Dinadam, Dinadano, Dinadeira, Divdan, Dynadan
A good knight with a sense of humor and, what seems even rarer among the companions of the Round Table, a sense of practicality, Dinadan was never willing to rush into a fight for the sake of wounds and glory. He wanted to know first that he had some chance of success and that he was going in on the right side.
He appears first in the Post-Vulgate Queste del Saint Graal as one of the knights embarking on the Grail Quest. His first significant appearance is in the Prose Tristan. Reputed as a humorist and a practical joker, Dinadan questioned the conventions of knighthood, including the idea of courtly love and the notion of knights battling for no reason other than one challenging the other or insulting his honor. In La Tavola Ritonda he says,
Shame is a bad thing, but a wound is worse.
Nevertheless, he was known as a noble and courageous warrior who did not hesitate to use his sword to right wrongs and to uphold the values of the Round Table.
Dinadan had more than a little satirical talent. Malory characterizes his lampoon against Mark of Cornwall as “the worst lay that ever harper sang”, probably in the sense of hardest hitting. Dinadan was equally able, however, to laugh at himself. One of Malory’s best episodes for Dinadan-watching is Duke Galeholt’s tournament in Surluse, to which Dinadan first came in disguise and did great deeds of arms. He was unmasked by the fifth day, if not earlier – Galeholt sent Lancelot to unhorse him, apparently with a bit of clowning on both sides.
On the evening of the sixth day, seeing Galeholt in a dark mood at being served fish, which he hated, Dinadan got “a fish with a a great head” and served it up elaborately to Galeholt with the quip, “Well may I liken you to a wolf, for he will never eat fish, but flesh”. This snapped Galeholt out of his bad humor. Dinadan then asked Lancelot, “What devil do ye in this country, for here may no mean knights win no worship for thee”. Lancelot, entering into the spirit, replied by praying to be delivered from Dinadan’s great spear: “God forbid that ever we meet but if it be at a dish of meat”. Next day Lancelot entered the lists with a maiden’s gown over his armor, unhorsed Dinadan before the latter recovered from his surprise, and then, with a group of co-pranksters, carried Dinadan into the forest and clothed him in the damsel’s dress. A good time was had by all, and the Queen was vastly amused.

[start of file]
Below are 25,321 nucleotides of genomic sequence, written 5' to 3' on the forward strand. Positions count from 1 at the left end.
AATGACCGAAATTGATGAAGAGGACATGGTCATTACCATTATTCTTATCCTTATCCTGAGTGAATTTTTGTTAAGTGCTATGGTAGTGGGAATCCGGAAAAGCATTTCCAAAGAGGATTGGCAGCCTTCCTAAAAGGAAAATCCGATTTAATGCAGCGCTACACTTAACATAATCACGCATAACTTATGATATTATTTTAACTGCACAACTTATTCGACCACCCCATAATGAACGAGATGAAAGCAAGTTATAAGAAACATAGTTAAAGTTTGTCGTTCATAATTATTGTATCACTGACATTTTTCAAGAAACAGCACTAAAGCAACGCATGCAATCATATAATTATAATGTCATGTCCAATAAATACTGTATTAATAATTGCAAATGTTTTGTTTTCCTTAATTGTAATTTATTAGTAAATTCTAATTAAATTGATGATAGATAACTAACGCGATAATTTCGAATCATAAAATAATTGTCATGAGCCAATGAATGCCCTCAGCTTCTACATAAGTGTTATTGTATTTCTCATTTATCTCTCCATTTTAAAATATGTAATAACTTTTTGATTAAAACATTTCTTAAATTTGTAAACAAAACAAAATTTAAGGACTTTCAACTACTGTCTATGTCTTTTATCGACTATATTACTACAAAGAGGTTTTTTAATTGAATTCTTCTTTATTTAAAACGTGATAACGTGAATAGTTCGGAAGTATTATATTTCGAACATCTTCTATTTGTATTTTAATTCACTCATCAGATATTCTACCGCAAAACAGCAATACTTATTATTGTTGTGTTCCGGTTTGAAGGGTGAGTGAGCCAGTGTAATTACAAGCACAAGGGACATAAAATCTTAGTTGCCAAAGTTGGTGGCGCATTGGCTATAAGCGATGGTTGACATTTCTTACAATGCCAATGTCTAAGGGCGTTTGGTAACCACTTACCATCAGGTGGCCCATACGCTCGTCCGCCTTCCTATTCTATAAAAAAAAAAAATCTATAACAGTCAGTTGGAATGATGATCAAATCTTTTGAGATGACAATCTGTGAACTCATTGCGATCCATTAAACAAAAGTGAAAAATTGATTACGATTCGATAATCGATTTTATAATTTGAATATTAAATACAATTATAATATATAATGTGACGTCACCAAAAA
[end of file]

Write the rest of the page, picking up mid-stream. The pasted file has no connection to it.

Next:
(In his excellent edition of Malory, John W. Donaldson interprets the tournament of Surluse as an attempt by Duke Galeholt and a co-conspirator to get Lancelot killed, and finds evidence in Dinadan’s actions, especially the serving of the fish, that the shrewd, joking knight saw through the plot and meant to warn or protect Lancelot. This is an ingenious interpretation, but I have not yet been able to locate in the full edition of Malory the lines describing Galeholt’s murderous intent, nor is it consistent with what we know from the Vulgate of the great friendship between Galeholt and Lancelot. It seems to me more likely that Dinadan’s part in the Surluse tournament reflects pure high spirits.)
Dinadan, one knight who clamied to have no lady love, was the brother of La Cote Male Taile. Dinadan was “gentle, wise, and courteous”, “a good knight on horseback”, “a scoffer and a japer, and the merriest knight among fellowship that was that time living. And he … loved every good knight, and every good knight loved him again.” Tristram (Tristan) in particular loved him above all knights except Lancelot. Alas, Mordred and Agravaine took a dislike to him, apparently because of something he said to them about the matter of Lamorak’s death, and, although he had once rescued them from Breuse Sans Pitie, “cowardly and feloniously” they killed him during the Grail Quest, though Malory does not give fuller details. Palamedes buried him in Camelot.
His brother, Brunor the Black, was the famous Good Knight Without Fear; and his brother, also called Brunor the Black, was known as the Knight of the Ill-Fitting Coat. The Italian La Tavola Ritonda assigns him another brother named Daniello, who betrays Guinevere and Lancelot to Arthur. While Tristan and Malory tend to use Dinadan for comic relief, in Tavola, he is darkly critical of his companions’ behavior and struggles bitterly against love of any kind.
Most of his adventures are had in the company of Tristan. Though the latter’s actions did not escape Dinadan’s ridicule, Dinadan recognized him as one of the noblest knights. He had few enemies, though he was contemptuous of King Mark of Cornwall, and in fact wrote a popular song insulting the monarch.
Dinadan, known for his wit and humor, is occasionally associated with his own shield. The design of his shield can vary, but it often incorporates symbols or imagery reflecting his jovial nature, such as musical instrumetns or comedic motifs.
Post-Vulgate Queste del Saint Graal | 1230-1240
Palamedes | c. 1240
Prose Tristan | 1230-1240
Escanor | Girart D’Amiens, c. 1280
La Tavola Ritonda | 1325–1350
Le Morte Darthur | Sir Thomas Malory, 1469-1470